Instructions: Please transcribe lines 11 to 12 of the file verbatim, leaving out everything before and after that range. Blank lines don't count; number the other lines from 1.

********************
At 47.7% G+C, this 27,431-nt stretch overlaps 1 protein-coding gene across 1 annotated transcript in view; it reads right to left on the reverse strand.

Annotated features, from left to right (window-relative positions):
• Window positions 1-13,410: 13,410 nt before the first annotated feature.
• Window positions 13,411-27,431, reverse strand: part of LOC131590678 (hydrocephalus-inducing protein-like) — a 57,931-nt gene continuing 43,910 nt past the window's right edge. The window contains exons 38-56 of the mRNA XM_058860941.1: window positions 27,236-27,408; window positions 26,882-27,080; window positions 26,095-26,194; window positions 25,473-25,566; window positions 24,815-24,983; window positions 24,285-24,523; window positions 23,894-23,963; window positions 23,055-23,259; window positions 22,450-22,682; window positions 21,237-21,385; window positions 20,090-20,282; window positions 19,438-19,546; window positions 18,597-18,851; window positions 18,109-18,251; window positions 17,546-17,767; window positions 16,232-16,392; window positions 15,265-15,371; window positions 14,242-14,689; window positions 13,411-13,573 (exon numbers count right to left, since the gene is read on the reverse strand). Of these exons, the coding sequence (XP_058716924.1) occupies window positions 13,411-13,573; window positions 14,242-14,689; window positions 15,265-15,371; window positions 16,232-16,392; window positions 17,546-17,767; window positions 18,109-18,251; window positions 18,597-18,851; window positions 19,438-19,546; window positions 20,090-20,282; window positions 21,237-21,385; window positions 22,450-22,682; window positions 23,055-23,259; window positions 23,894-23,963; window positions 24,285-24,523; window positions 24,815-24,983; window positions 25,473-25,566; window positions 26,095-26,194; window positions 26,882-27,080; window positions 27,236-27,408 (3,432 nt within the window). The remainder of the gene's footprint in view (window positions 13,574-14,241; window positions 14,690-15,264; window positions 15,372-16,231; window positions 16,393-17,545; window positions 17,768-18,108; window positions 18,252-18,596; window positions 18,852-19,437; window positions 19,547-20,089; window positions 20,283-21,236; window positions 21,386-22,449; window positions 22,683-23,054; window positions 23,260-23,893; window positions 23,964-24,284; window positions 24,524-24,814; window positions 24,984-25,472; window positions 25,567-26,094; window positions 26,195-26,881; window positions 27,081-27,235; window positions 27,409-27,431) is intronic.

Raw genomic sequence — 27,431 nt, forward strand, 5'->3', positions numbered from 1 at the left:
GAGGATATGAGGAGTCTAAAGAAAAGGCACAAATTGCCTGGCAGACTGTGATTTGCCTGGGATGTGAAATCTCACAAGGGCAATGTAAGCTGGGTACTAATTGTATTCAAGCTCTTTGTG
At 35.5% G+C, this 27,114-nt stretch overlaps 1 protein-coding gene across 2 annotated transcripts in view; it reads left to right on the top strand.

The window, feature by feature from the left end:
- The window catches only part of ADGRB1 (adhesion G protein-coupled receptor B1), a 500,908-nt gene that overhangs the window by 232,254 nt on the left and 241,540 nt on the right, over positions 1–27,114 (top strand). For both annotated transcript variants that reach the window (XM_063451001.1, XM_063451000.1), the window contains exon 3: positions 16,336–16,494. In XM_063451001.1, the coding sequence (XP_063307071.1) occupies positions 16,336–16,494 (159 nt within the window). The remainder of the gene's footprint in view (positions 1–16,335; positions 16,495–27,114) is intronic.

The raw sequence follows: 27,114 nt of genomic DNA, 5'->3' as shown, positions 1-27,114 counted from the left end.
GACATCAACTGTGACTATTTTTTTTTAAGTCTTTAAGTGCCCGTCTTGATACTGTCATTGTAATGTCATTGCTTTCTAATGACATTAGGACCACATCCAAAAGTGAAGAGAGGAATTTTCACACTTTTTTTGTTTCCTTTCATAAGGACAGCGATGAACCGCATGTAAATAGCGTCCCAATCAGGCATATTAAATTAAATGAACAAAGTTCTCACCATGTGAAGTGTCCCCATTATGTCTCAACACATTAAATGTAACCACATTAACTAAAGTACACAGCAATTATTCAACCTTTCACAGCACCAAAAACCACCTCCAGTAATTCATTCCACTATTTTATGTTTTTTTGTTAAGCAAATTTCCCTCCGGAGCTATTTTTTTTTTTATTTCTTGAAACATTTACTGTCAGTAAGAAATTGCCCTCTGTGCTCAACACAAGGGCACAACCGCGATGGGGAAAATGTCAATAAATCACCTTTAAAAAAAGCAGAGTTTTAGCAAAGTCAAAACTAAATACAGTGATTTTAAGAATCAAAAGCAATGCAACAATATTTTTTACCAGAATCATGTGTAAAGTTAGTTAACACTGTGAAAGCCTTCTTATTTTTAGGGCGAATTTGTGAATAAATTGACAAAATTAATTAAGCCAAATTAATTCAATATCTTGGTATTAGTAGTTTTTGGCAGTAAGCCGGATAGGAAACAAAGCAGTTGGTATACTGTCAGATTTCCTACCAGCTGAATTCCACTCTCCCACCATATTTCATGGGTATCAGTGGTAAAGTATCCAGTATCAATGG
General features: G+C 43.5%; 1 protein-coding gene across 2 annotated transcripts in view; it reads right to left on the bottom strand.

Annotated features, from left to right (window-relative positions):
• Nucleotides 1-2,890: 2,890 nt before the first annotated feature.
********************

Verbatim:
GACATCAACTGTGACTATTTTTTTTTAAGTCTTTAAGTGCCCGTCTTGATACTGTCATTGTAATGTCATTGCTTTCTAATGACATTAGGACCACATCCAAAAGTGAAGAGAGGAATTTTCACACTTTTTTTGTTTCCTTTCATAAGGACAGCGATGAACCGCATGTAAATAGCGTCCCAATCAGGCATATTAAATTAAATGAACAAAGTTCTCACCATGTGAAGTGTCCCCATTATGTCTCAACACATTAAATGTAACCACATTAACTAAAGTACACAGCAATTATTCAACCTTTCACAGCACCAAAAACCACCTCCAGTAATTCATTCCACTATTTTATGTTTTTTTGTTAAGCAAATTTCCCTCCGGAGCTATTTTTTTTTTTATTTCTTGAAACATTTACTGTCAGTAAGAAATTGCCCTCTGTGCTCAACACAAGGGCACAACCGCGATGGGGAAAATGTCAATAAATCACCTTTAAAAAAAGCAGAGTTTTAGCAAAGTCAAAACTAAATACAGTGATTTTAAGAATCAAAAGCAATGCAACAATATTTTTTACCAGAATCATGTGTAAAGTTAGTTAACACTGTGAAAGCCTTCTTATTTTTAGGGCGAATTTGTGAATAAATTGACAAAATTAATTAAGCCAAATTAATTCAATATCTTGGTATTAGTAGTTTTTGGCAGTAAGCCGGATAGGAAACAAAGCAGTTGGTATACTGTCAGATTTCCTACCAGCTGAATTCCACTCTCCCACCATATTTCATGGGTATCAGTGGTAAAGTATCCAGTATCAATGG
General features: G+C 43.5%; 1 protein-coding gene across 2 annotated transcripts in view; it reads right to left on the bottom strand.